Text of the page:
The combined policy can be compared to previous methods of preparing stand-alone policies both with and without inflation protection. FIGS. 3 and 4 are tables illustrating the results of calculations using a known method for preparing stand-alone policies. The total present value of payouts is shown in column M in both FIGS. 5 and 6. This number is analogous to column I in FIGS. 1 and 2 for the combined policy. Column U shown in FIGS. 5 and 6 illustrates the difference in policy payouts for the insurer when using the preferred method for preparing a combined policy versus preparing a stand-alone policy using a prior known method. The differences are very beneficial to an insurer when using the preferred method. There are two components to the reduction in expected payouts First, for the combined policy the same mortality table is used for all of the perils, rather that an annuity mortality table for the annuity portion of the combined policy and a life insurance mortality table for the life insurance component. Secondly, the reduced risk regarding the LTC insurance peril, especially, leads to a proposed reduction in risk based capitol (RBC) for a combined policy. This proposed reduction in RBC times the insurer's cost of capital yields an estimate for the insurer's saving in the cost of RBC.
The following demonstrates that combined policies can be designed that are less risky than both annuitized annuities and life insurance when following the preferred method. The statistic used for comparison is the 95th percentile benefit payout.
The coefficient of variation (CV) is used to design combined policies and to compare them with annuitized annuities and life insurance policies. As noted elsewhere, various other design properties can be chosen for designing combined policies. These alternatives include, but certainly are not limited to, the average of the ten percent largest in the distribution of payouts and a benefit-payout quantity which is “at least as much as is needed in 95 percent of the trials” in simulation runs. These statistics are rather similar in behavior. The risk-based capital requirements for life insurance in the 2004 National Association of Insurance Commissioners (NAIC) publication seem to be based upon this “95 percent of the trials” statistic. This 95-percent-of-the-trials statistic, which is virtually identical with the 95th percentile benefit payout, is used to make comparisons of combined policies with annuitized annuities and with life insurance policies.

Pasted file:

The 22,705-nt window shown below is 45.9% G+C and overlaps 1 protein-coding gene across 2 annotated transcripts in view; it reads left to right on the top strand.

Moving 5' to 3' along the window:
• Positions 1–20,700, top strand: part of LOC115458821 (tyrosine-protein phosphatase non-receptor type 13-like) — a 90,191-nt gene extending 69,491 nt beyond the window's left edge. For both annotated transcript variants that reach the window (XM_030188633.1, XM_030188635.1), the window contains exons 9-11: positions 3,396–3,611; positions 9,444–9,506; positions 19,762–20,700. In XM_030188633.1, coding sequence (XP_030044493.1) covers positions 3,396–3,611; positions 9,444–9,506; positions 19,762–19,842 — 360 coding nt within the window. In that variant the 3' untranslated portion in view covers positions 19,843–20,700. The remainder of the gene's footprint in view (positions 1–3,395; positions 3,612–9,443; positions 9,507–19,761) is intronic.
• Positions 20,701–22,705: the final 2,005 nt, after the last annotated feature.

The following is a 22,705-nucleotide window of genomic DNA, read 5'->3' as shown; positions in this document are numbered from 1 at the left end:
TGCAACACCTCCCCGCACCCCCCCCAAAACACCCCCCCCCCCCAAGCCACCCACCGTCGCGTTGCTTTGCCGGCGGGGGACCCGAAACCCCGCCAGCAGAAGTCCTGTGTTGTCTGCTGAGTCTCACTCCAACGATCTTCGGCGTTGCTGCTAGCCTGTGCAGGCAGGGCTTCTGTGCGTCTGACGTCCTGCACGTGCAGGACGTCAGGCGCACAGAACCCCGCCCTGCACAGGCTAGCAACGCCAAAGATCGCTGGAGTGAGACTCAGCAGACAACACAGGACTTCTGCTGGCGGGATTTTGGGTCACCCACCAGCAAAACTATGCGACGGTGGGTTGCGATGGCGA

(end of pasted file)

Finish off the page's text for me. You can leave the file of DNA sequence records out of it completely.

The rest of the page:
The following analyses are based upon simulation runs only for the following two situations:
- Mortality table: overall population, 2001, reference A
- Single-premium policies issued at age 65
- Initial state of disability: no disability
- Risk-free discount rate: 5 percent
- Males only
|Situation one Run [A] ||3% for the annuitized annuity. |
| ||5% for the long-term care benefits |
| ||0% for the face amount of the life insurance. |
|Situation two Run [B] ||no inflation protection |
The combined policies are designed to meet specified values of the coefficient of variation. The smaller the coefficient of variation, the less risky the corresponding combined policy. Each combined policy is compared with an annuitized annuity and a life insurance policy, each of whose benefit levels are adjusted so that the expected payouts of benefits are the same for all three policies in a particular comparison.
For a particular comparison, the 12,000 simulated payouts for the pure annuitized annuity are sorted and the 601st largest payout is selected (because 600 is five percent of 12,000). Next, the payouts for the corresponding combined policy are sorted and the 601st largest payout is selected. Finally, the payouts for the pure life insurance policy are sorted and the 601st largest payout is selected.